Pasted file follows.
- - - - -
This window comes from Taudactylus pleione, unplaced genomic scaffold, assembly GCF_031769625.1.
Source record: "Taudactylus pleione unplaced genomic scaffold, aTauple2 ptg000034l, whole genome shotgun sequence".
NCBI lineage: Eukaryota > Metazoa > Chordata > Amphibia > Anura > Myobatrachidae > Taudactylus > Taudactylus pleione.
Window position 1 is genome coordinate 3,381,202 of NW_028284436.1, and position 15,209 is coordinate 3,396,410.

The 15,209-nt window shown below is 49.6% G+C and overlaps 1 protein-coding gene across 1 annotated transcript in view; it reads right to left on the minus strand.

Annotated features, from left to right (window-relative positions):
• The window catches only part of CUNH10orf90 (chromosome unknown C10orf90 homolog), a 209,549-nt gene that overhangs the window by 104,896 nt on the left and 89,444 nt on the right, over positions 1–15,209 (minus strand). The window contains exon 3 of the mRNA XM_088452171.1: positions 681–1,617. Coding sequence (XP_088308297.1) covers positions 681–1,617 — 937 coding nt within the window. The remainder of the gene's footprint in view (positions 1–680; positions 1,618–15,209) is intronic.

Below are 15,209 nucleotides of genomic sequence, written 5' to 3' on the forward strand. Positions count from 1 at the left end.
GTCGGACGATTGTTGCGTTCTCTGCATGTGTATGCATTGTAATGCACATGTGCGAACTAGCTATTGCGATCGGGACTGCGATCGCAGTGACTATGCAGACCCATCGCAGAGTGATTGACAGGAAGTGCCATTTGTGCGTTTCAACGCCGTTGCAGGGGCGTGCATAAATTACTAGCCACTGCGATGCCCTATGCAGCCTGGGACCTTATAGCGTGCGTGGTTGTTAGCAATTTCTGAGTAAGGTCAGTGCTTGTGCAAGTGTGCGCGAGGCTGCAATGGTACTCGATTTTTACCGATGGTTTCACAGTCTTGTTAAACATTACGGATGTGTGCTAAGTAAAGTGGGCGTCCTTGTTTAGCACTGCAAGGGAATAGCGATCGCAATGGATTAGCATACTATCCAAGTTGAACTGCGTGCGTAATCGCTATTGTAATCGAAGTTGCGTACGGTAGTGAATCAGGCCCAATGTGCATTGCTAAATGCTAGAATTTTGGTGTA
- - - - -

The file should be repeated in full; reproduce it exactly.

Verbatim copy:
This window comes from Taudactylus pleione, unplaced genomic scaffold, assembly GCF_031769625.1.
Source record: "Taudactylus pleione unplaced genomic scaffold, aTauple2 ptg000034l, whole genome shotgun sequence".
NCBI lineage: Eukaryota > Metazoa > Chordata > Amphibia > Anura > Myobatrachidae > Taudactylus > Taudactylus pleione.
Window position 1 is genome coordinate 3,381,202 of NW_028284436.1, and position 15,209 is coordinate 3,396,410.

The 15,209-nt window shown below is 49.6% G+C and overlaps 1 protein-coding gene across 1 annotated transcript in view; it reads right to left on the minus strand.

Annotated features, from left to right (window-relative positions):
• The window catches only part of CUNH10orf90 (chromosome unknown C10orf90 homolog), a 209,549-nt gene that overhangs the window by 104,896 nt on the left and 89,444 nt on the right, over positions 1–15,209 (minus strand). The window contains exon 3 of the mRNA XM_088452171.1: positions 681–1,617. Coding sequence (XP_088308297.1) covers positions 681–1,617 — 937 coding nt within the window. The remainder of the gene's footprint in view (positions 1–680; positions 1,618–15,209) is intronic.

Below are 15,209 nucleotides of genomic sequence, written 5' to 3' on the forward strand. Positions count from 1 at the left end.
GTCGGACGATTGTTGCGTTCTCTGCATGTGTATGCATTGTAATGCACATGTGCGAACTAGCTATTGCGATCGGGACTGCGATCGCAGTGACTATGCAGACCCATCGCAGAGTGATTGACAGGAAGTGCCATTTGTGCGTTTCAACGCCGTTGCAGGGGCGTGCATAAATTACTAGCCACTGCGATGCCCTATGCAGCCTGGGACCTTATAGCGTGCGTGGTTGTTAGCAATTTCTGAGTAAGGTCAGTGCTTGTGCAAGTGTGCGCGAGGCTGCAATGGTACTCGATTTTTACCGATGGTTTCACAGTCTTGTTAAACATTACGGATGTGTGCTAAGTAAAGTGGGCGTCCTTGTTTAGCACTGCAAGGGAATAGCGATCGCAATGGATTAGCATACTATCCAAGTTGAACTGCGTGCGTAATCGCTATTGTAATCGAAGTTGCGTACGGTAGTGAATCAGGCCCAATGTGCATTGCTAAATGCTAGAATTTTGGTGTA